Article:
My name was something like 'Apollo' - they gave me a fake name. When I walked in, I just thought I'm just gonna mess around and have fun because obviously, with acting you get a lot of NDAs you have to sign. So for me, I'm kind of used to it. I played around with it. One of the big notes that I got from the guys at Liquid Violet (the recording studio) was they said to me just go in and ask "how would you say the lines?" And then that's kind of where it came from.
So when Valorant called me back, a lot of the lines they liked were me ad-libbing, which makes sense why people can relate to Phoenix. A lot of the stuff where I was just free flowing broke off many Americanisms in the breakdown. When we went through the lines we had to change stuff and go: "no, we don't say this" or "you wouldn't say that".
It was Riot having the care to go give up some of the power and ask us what we think. You rarely see that. A lot of time you have to be really strict to the text, really follow what's been laid out. "It's there for a reason". But for me with Phoenix, it was like, "Okay, how are you going to interpret that and what can you bring to it?" That was the first audition, I was having fun, I didn't know if I was gonna hear back. I didn't even think anything of it. I thought it was cool. I get to go to a recording studio because, at that time, I had quite limited audition experience for games. So it was just a lot of fun.
Alright, how about some quick Q and As? Answer these on behalf of Phoenix so we can get to know him a little better. Aston Martin or Bentley?
Bentley. Actually, you know what when I think about it - I think a Bentley is bigger isn't it? So I feel like Phoenix actually would want a smaller car, just for me and maybe my girl because he's a bit speedier. Right okay, here's my answer. Half of me is saying Bentley because that's more "Yo, I am more extravagant. I am the guy." You know, he'd get it custom made and take the B off and put a P there or something. But then Aston Martin is like "Yo, I'm quick, I'm just gonna go pull out the weapon." Yeah actually, Aston Martin, Aston Martin.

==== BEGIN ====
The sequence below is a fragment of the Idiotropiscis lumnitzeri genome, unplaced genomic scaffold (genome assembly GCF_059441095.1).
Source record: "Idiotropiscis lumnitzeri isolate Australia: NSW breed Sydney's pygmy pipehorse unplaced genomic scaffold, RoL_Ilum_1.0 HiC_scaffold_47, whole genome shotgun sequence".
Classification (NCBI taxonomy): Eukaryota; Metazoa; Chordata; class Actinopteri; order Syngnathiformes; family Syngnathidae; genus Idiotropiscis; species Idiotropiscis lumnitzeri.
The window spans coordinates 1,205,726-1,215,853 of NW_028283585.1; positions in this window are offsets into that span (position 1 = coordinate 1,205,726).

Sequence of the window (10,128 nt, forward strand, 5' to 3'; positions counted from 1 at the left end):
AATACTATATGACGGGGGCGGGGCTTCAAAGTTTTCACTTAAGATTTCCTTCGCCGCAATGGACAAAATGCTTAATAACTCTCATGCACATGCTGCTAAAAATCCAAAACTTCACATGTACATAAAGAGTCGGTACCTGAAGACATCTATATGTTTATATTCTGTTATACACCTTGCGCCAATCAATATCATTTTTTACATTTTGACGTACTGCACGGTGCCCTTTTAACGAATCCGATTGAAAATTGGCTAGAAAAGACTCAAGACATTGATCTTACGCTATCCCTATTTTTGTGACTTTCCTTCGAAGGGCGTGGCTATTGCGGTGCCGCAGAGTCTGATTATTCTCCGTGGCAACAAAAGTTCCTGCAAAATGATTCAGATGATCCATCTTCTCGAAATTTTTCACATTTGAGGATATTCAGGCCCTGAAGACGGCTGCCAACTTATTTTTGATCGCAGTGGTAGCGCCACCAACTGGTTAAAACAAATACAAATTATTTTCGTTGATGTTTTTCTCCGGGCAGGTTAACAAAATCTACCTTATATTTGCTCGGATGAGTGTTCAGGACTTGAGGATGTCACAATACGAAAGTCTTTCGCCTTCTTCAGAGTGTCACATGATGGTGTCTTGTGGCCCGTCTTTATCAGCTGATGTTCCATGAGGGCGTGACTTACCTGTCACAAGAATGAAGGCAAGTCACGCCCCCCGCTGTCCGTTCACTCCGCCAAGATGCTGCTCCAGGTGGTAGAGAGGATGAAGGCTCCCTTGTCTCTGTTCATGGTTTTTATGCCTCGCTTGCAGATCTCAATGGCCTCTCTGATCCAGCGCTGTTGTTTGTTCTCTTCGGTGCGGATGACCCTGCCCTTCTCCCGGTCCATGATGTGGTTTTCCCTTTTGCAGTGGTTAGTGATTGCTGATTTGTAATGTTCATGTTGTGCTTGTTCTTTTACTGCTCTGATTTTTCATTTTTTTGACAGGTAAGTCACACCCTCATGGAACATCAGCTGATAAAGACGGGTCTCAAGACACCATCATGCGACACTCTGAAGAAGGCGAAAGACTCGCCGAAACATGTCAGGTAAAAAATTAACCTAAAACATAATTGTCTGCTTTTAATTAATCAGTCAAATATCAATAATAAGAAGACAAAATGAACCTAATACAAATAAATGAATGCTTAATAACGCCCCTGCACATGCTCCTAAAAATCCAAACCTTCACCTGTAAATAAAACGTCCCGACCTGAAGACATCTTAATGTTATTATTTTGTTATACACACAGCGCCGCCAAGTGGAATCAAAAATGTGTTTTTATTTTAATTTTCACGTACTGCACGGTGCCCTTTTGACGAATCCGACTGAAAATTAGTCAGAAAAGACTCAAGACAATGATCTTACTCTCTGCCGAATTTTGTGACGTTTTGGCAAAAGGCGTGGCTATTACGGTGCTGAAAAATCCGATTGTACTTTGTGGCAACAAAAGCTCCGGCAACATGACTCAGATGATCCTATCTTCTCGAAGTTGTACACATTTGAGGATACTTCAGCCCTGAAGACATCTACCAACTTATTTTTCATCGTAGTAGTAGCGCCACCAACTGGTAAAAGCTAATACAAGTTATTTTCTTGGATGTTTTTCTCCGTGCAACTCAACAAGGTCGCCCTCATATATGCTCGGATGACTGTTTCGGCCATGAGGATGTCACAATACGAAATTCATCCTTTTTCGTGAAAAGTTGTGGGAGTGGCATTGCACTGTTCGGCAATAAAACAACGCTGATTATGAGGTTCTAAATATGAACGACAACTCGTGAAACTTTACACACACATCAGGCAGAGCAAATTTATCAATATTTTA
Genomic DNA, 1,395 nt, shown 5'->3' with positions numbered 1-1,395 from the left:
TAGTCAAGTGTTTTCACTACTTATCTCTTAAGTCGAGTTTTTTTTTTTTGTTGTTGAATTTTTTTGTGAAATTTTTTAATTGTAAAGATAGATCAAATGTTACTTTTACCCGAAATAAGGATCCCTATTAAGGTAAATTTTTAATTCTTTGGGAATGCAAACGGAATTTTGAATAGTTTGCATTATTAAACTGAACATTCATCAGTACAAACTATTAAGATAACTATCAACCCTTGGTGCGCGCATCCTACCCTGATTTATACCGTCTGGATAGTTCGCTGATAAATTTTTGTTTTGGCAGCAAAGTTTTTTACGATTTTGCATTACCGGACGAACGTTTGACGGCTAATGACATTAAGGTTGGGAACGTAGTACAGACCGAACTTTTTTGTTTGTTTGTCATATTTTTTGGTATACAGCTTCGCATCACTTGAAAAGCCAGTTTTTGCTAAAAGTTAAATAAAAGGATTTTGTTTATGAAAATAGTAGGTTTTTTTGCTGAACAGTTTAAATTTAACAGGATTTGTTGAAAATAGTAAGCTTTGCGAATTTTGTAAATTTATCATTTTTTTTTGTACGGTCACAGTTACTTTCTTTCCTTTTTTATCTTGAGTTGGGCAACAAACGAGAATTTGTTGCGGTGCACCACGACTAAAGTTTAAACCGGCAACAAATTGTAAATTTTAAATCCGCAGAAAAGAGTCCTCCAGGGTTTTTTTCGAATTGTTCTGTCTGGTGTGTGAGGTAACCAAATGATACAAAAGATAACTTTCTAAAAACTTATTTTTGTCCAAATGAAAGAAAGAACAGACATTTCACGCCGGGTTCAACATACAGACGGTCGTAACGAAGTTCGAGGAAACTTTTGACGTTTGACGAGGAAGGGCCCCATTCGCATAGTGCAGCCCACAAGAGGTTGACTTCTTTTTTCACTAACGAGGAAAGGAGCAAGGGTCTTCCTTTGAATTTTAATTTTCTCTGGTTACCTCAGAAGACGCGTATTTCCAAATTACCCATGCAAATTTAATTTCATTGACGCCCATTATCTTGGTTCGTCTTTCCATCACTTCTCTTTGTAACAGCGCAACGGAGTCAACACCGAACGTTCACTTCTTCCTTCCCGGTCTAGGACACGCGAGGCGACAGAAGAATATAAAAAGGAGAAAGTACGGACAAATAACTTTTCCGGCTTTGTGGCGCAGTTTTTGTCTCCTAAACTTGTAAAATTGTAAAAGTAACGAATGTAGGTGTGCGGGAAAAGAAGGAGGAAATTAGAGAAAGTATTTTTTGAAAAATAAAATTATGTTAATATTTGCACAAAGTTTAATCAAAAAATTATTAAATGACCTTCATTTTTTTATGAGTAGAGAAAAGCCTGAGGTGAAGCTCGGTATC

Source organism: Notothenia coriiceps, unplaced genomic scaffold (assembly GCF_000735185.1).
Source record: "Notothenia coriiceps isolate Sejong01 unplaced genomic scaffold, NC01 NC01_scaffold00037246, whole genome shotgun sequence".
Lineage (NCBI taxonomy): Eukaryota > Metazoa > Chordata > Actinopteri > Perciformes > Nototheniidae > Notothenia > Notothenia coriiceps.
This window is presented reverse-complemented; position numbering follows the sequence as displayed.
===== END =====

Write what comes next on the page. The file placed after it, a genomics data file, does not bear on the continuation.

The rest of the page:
Bond or Mission Impossible?
Ooh, because Phoenix is slick hmm. I'd say Mission Impossible because of the sort of layout of Valorant and how it works. James Bond's a bit more like 'hey, let's get a drink and we're gonna go to the bar'- You know, it's a bit more seductive. It's a bit more sensual and suave. And Phoenix has got that but I say Mission Impossible.
Okay. Custard Creams or Bourbons.
Okay, takeaway Indian or takeaway Chinese?
He'd like something hot.
Yeah, yeah, Indian. He wants it hot, hot. He wants something really hot.
Clubbing or a house party?
Come on. Clubbing, no brainer.
Xbox or PlayStation?
Oooh, Xbox or PlayStation? You have to go with the classic original PlayStation. I think you have to.
Go to Glastonbury or go to Notting Hill Carnival?
Notting Hill. That's a no brainer as well.
There was one more - a classic British cup of tea or coffee.
Oh, he's British. So I'd go with tea, but part of me feels like coffee, he'd be like "Yo, can I have a shot of coffee?" That could be either, it depends where we are in the game. I feel like Phoenix could be the guy that says "you know what, while you guys are running around and trying to find the map, I'm gonna have a tea." But I feel like coffee would be when Phoenix is the last person in the game he'd take a quick shot of espresso.
As an actor, what's the difference between doing something like theatre and doing voice acting? When you went in, did you come up with an idea of who Phoenix was beyond the notes they gave you?